As we age, the more likely we are to develop nail fungus. This is due to your nails changing with age and providing the ideal environment for it to take hold.
Your fungus will have taken hold when its affected nail reverts to its standard color, decreases in thickness, exhibits healthy new growth, and has an obvious line between the old pin and the healthy portion.
1. Your nails are growing back
Toenail fungus can be an annoying and often stubborn condition that causes nails to discolor, thicken, brittle, or distorted over time. Luckily, toenail fungus can be treated successfully using over-the-counter or prescription antifungal medication.
Some individuals can successfully treat toenail fungus at home, but many require medical assistance for accurate diagnosis and a treatment plan. Along with traditional nail fungus treatments, you can also take preventive measures to decrease the chances of fungal infection, such as practicing good foot hygiene, keeping feet cool and dry, wearing breathable footwear/socks, and not sharing nail clippers/files.
Once a toenail fungal infection has taken hold, clearing away can be highly challenging. Patients with compromised immune systems will find treatment more complex, so it must be addressed immediately. Otherwise, the infection could spread further and cause more cellulitis-type severe nail infections.
One of the telltale signs that toenail fungus is dying is the sudden appearance of new, healthy nail growth. Over time, an infected nail will gradually be replaced with one that looks healthy with its distinct color and texture; eventually, this new nail will cover more and more of your entire nail surface, and you may be able to cut away its old infected parts.
Signs that toenail fungus is healing can include decreased pain, itching, and discomfort. As the fungus dies off and your nail grows back in, you may take time before you notice that symptoms have improved, so be patient.
Visible lines between healthy nails and those affected by toenail fungus are among the first indicators that the condition is slowly diminishing. Once this happens, it’s essential to follow your healthcare provider’s treatment recommendations to eliminate all traces of the fungus and keep it from returning – these positive indicators, combined with decreased odor and discomfort, are signs that the treatment for toenail fungus is working.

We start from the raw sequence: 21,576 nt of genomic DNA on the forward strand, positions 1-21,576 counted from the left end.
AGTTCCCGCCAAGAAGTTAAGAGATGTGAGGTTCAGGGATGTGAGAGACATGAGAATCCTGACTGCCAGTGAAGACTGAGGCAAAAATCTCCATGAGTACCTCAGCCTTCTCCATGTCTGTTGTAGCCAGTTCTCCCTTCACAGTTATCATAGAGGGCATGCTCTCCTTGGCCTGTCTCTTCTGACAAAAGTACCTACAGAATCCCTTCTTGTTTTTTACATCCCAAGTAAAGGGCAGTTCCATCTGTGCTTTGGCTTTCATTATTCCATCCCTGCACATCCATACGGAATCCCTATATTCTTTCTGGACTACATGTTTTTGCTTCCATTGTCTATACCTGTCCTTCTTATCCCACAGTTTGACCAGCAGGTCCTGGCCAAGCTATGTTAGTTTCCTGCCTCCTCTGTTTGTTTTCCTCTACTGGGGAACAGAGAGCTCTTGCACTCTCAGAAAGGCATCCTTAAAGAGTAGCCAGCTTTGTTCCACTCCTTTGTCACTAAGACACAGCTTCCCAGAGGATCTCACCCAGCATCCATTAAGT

2. Your nails are getting thinner
One of the signs that your nail fungus is dying is its gradual regression; the fungus feeds on nails, thickening them out over time until they finally return to their natural thickness. When your fungus dies, so will its impact – gradually thinned nails will return down toward average thickness.
Signs that your toenail fungus is dying include less itching and pain due to no longer feeding off your nail bed, making the fungus less active. As it begins to die off, there may be a visible distinction between treated and untreated areas on your nail – this indicates that healthy nail growth has replaced it as the source of nourishment.
If you suspect toenail fungus is present, you must seek medical assistance for diagnosis and treatment. A specialist in podiatry or dermatology (a podiatrist or dermatologist) will be able to accurately identify if fungi are the source of your symptoms by asking you questions about them and taking a sample from an infected nail for testing purposes.
There are various treatments for nail fungus, from over-the-counter antifungal creams and oral medication to using medicated polish to kill off and prevent the return of any symptoms. Your doctor may suggest applying medicated polish directly on your nails to eradicate and stop future infection outbreaks.
Remember, toenail fungus can take up to one year for your nails to fully recover. If you are suffering from this condition, continue visiting your doctor regularly for treatment and practicing good foot hygiene to avoid reinfection. Also, wear shoes with ample air circulation and socks made of materials that wick away moisture so as not to cause overly dry nails; furthermore, be wary when entering public showers, locker rooms, and swimming pools since fungi thrive in damp environments such as this.